women bear loud part It seems Kipling did not much care for women's magazines or fiction about 'women's issues', growing sectors of the marketplace in the 1930s which did not interest him. Forty years before, his stories had typically been published in large circulation magazines, before being collected in books. Since then the media landscape had changed a good deal. Nelson had a harder task than his father.

Who, having found a Ruby... not traced.

our best trade will be among the children... The Jungle Books (1894/5) and Just So Stories (1902), written for children, had been spectacularly successfuk in their day. He is suggesting that people who had read them as children would introduce them to their own children—as has happened ever since.

Azil and Azara We not traced this 'delectable tale'. The saying is on the lines of the Jesuit maxim: "Give me a child until he is seven and I will give you the man" which is attributed to Francis Xavier. People who come to love Kipling in their childhood will always love his tales.

they may buy perpetual abundance of my wares Many of Kipling's early classics were still in print, and widely available in American bookstores. A Kipling Pageant was clearly intended to remind people of his qualities.

it is the buyer who buys Kipling knew well that, with the best will in the world, one often cannot 'sell' things. People have to come and buy them.

'No ship so powerful as a modest eye'. Not traced, but maybe Kipling's own.

I repented me …. perhaps a reference to unauthorised editions of Kipling's work in America which prompted him to issue authorised editions (like Abaft the Funnel) which contained some items he would have preferred to forget – see Carrington p. 161. In the Preface to From Sea to Sea he refers to:

...the activity of various publishers who, not content with disinterring old newspaper work from the decent seclusion of office files, have in several instances seen fit to embellish it with additions and interpolations.
Harold Orel, (in Interviews and Recollections p. 298) reports Frank Doubleday’s horror at finding Kipling burning manuscripts at Bateman’s, presumably work he did not wish to see published.

pearls of Oman the Sultanate of Oman, a country on the south-east coast of the Arabian Peninsula bordering the United Arab Emirates, Saudi Arabia and Yemen.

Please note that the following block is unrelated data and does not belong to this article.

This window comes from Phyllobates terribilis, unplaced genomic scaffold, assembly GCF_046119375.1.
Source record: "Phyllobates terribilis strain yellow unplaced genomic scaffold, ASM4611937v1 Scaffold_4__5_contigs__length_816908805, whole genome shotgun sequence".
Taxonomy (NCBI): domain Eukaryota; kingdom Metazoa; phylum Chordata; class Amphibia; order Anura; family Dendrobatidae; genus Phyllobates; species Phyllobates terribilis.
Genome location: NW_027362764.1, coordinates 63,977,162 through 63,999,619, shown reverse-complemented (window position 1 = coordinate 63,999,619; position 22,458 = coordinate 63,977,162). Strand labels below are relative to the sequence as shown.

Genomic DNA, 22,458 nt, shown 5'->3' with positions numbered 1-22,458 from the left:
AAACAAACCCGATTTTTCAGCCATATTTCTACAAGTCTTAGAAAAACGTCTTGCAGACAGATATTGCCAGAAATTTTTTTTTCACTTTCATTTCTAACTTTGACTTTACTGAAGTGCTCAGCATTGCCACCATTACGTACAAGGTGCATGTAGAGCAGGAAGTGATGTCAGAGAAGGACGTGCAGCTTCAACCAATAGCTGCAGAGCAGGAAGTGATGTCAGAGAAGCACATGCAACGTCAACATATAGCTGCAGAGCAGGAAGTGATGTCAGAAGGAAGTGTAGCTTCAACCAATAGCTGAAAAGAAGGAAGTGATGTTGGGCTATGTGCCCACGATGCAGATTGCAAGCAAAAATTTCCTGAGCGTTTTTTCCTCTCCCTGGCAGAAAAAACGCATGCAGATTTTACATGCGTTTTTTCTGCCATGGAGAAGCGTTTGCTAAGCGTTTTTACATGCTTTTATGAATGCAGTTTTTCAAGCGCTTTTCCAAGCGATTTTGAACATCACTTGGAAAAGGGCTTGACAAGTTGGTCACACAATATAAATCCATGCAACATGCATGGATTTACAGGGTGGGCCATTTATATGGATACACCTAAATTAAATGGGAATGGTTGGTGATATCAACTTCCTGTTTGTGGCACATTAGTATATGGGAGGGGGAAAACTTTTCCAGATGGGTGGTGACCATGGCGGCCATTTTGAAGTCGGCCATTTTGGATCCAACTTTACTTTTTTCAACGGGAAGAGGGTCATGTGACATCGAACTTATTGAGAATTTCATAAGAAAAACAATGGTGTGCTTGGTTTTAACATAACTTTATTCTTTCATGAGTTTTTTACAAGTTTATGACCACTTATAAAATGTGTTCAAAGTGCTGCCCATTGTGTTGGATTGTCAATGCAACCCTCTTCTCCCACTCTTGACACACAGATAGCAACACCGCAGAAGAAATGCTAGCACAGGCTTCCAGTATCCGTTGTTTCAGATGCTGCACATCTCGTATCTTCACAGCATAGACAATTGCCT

sand-ballast Additional weight stowed in a ship to improve her stability.

those idlers and sitters along the wharves The critics and fashionable literati of the day.

Queen-turquoise an opaque blue-green precious stone.

lac a resinous substance used for making varnish or paint. See "The Eye of Allah" (*Debits and Credits) p. 366:
The Sub-Cantor looked over his shoulder at the pinned-down sheet where the first words of the Magnificat were built up in gold washed with red-lac for a background to the Virgin’s hardly yet fired halo.
clinch the clinch secured the inboard end of the long hemp cable. He is saying 'let them talk themselves out to the bitter end'. (See 'the bitter end' in The Oxford Companion to Ships and the Sea, page 86.)

that Crow who said to the Tiger We have not traced this. It may be the translation of an Indian proverb or perhaps one of Kipling’s own.

Uncle of Owls Old fool.

thou, O Nakhoda, art young Nelson was forty-six, while Kipling was nearly seventy.

The 1897 Foreword

Aden port, and at that time an important British coaling-station, at the entrance to the Red Sea. It is now the capital of thr People's Republic of South Yemen.

Muscat a port on the Gulf of the same name at the entrance to the Persian Gulf, where it opens to the Indian Ocean.

Monsoons seasonal winds in the Indian Ocean and Western Pacific.
  • the South West Monsoon May to September
  • the North East Monsoon October to April
  • the North West Monsoon November to March.
The monsoon ashore in India has an important effect on the climate, and is mentioned in many of the Indian stories, See The Oxford Companion to Ships and the Sea, p. 557.

compass in this context a simple compass indicating magnetic north to assist navigation. In fact nakhodas often relied on the stars by night or “knew the way”. See Alan Villiers, Sons of Sinbad: The Great Tradition of Arab Seamanship (Hodder & Stoughton, 1940) page 17, and “Knights of the Joyous Venture” in Puck of Pook’s Hill.